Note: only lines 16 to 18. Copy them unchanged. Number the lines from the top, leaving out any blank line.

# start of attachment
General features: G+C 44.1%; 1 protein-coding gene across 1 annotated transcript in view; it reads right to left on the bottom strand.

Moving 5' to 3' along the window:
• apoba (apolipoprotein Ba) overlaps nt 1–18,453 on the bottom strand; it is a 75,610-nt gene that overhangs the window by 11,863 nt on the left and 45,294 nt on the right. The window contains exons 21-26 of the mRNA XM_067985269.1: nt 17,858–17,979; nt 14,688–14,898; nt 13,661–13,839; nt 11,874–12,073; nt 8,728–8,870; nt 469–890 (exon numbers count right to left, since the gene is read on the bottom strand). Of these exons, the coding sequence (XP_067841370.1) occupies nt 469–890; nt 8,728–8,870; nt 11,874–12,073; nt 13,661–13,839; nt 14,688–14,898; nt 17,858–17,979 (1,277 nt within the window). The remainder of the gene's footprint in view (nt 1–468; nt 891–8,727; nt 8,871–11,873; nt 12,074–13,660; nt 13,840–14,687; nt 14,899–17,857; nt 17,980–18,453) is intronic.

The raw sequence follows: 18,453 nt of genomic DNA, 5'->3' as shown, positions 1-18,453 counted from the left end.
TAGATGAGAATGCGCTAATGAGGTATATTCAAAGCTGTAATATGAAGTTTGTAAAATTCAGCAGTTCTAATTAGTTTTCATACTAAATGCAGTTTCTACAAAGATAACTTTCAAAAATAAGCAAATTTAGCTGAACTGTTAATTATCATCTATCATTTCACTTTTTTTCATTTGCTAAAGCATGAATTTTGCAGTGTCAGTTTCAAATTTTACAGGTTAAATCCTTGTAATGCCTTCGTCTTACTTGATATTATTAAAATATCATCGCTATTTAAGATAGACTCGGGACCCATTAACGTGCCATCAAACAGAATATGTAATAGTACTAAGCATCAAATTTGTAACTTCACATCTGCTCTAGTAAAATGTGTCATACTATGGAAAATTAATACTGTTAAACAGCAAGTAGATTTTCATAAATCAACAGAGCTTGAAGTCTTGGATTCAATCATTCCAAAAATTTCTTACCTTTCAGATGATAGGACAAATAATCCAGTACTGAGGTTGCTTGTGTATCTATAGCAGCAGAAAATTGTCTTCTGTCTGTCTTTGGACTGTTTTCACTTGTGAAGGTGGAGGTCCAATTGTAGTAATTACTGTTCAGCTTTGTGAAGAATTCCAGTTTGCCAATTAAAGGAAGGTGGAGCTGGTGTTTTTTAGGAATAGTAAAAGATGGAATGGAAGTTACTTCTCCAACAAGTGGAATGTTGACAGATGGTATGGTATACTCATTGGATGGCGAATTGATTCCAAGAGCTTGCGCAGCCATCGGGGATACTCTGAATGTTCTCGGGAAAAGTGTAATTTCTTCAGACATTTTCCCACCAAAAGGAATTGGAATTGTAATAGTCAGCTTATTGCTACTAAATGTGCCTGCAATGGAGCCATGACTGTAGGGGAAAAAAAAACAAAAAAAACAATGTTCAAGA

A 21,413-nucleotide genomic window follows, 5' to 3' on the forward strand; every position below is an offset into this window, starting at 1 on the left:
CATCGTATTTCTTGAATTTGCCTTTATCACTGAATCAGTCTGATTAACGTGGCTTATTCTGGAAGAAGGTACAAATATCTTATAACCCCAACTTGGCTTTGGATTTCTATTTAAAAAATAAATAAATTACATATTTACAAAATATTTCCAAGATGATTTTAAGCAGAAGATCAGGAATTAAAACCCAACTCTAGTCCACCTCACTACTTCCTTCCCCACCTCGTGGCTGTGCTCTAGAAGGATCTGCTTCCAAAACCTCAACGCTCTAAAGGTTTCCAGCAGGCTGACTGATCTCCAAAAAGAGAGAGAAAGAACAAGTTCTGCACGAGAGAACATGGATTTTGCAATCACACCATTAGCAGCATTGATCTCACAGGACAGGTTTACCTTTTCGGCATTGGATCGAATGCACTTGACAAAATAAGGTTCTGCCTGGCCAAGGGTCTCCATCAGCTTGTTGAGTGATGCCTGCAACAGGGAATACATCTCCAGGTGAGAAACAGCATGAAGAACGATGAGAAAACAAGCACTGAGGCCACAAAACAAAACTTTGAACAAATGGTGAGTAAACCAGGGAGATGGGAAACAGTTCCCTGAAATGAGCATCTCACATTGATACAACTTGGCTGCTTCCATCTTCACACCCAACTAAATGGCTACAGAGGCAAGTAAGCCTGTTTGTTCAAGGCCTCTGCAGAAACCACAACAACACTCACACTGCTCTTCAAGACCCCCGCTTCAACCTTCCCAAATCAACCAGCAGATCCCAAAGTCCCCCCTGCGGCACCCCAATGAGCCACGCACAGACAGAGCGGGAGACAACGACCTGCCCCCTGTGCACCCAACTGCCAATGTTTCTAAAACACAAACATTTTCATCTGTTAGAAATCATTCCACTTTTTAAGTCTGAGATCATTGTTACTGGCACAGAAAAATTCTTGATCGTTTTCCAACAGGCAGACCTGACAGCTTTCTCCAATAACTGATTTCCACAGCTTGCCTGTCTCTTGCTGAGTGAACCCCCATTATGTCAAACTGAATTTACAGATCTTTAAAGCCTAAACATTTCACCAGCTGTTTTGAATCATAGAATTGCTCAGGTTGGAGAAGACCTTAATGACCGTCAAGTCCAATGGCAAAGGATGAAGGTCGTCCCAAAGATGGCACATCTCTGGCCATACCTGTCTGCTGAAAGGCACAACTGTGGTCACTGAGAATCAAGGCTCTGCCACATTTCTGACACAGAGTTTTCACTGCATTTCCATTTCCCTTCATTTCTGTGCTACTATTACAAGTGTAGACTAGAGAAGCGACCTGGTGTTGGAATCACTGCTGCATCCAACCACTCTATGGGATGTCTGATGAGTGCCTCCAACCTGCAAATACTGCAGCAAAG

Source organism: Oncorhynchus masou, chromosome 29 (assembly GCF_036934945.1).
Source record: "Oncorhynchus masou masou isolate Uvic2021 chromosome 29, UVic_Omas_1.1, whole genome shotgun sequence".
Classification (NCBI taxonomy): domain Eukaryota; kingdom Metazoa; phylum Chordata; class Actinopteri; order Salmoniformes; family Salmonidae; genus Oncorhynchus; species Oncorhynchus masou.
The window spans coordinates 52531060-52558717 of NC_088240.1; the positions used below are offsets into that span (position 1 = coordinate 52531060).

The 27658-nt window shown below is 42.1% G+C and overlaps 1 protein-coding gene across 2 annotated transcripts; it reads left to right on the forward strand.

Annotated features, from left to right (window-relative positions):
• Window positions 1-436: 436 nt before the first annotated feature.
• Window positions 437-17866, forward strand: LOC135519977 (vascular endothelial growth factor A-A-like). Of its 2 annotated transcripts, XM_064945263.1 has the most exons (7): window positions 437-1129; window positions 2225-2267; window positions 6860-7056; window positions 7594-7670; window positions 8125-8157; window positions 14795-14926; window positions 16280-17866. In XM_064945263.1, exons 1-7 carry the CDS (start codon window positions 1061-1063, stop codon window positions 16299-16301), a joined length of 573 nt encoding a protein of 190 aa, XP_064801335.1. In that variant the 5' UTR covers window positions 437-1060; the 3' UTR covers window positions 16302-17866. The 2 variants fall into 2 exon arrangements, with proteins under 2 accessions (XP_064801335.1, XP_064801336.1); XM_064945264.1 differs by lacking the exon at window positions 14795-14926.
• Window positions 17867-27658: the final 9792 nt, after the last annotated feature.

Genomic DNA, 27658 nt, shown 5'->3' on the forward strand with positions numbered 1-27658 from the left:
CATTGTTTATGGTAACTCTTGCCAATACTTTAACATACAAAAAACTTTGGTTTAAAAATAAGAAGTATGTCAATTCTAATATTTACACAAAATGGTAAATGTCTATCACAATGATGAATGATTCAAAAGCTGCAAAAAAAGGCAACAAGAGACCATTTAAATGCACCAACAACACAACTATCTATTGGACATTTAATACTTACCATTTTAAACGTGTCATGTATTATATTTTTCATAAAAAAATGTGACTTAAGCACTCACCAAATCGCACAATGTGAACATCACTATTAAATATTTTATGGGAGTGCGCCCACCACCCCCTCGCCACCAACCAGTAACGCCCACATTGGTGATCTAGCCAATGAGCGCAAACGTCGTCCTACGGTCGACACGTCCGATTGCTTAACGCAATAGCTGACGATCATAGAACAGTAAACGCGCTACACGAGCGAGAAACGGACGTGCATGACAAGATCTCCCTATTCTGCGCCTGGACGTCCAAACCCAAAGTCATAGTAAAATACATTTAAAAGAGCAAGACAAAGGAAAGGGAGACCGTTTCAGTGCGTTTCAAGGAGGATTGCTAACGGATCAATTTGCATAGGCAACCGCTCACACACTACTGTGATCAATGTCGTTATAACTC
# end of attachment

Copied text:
• Window positions 17867-27658: the final 9792 nt, after the last annotated feature.

Genomic DNA, 27658 nt, shown 5'->3' on the forward strand with positions numbered 1-27658 from the left:
CATTGTTTATGGTAACTCTTGCCAATACTTTAACATACAAAAAACTTTGGTTTAAAAATAAGAAGTATGTCAATTCTAATATTTACACAAAATGGTAAATGTCTATCACAATGATGAATGATTCAAAAGCTGCAAAAAAAGGCAACAAGAGACCATTTAAATGCACCAACAACACAACTATCTATTGGACATTTAATACTTACCATTTTAAACGTGTCATGTATTATATTTTTCATAAAAAAATGTGACTTAAGCACTCACCAAATCGCACAATGTGAACATCACTATTAAATATTTTATGGGAGTGCGCCCACCACCCCCTCGCCACCAACCAGTAACGCCCACATTGGTGATCTAGCCAATGAGCGCAAACGTCGTCCTACGGTCGACACGTCCGATTGCTTAACGCAATAGCTGACGATCATAGAACAGTAAACGCGCTACACGAGCGAGAAACGGACGTGCATGACAAGATCTCCCTATTCTGCGCCTGGACGTCCAAACCCAAAGTCATAGTAAAATACATTTAAAAGAGCAAGACAAAGGAAAGGGAGACCGTTTCAGTGCGTTTCAAGGAGGATTGCTAACGGATCAATTTGCATAGGCAACCGCTCACACACTACTGTGATCAATGTCGTTATAACTC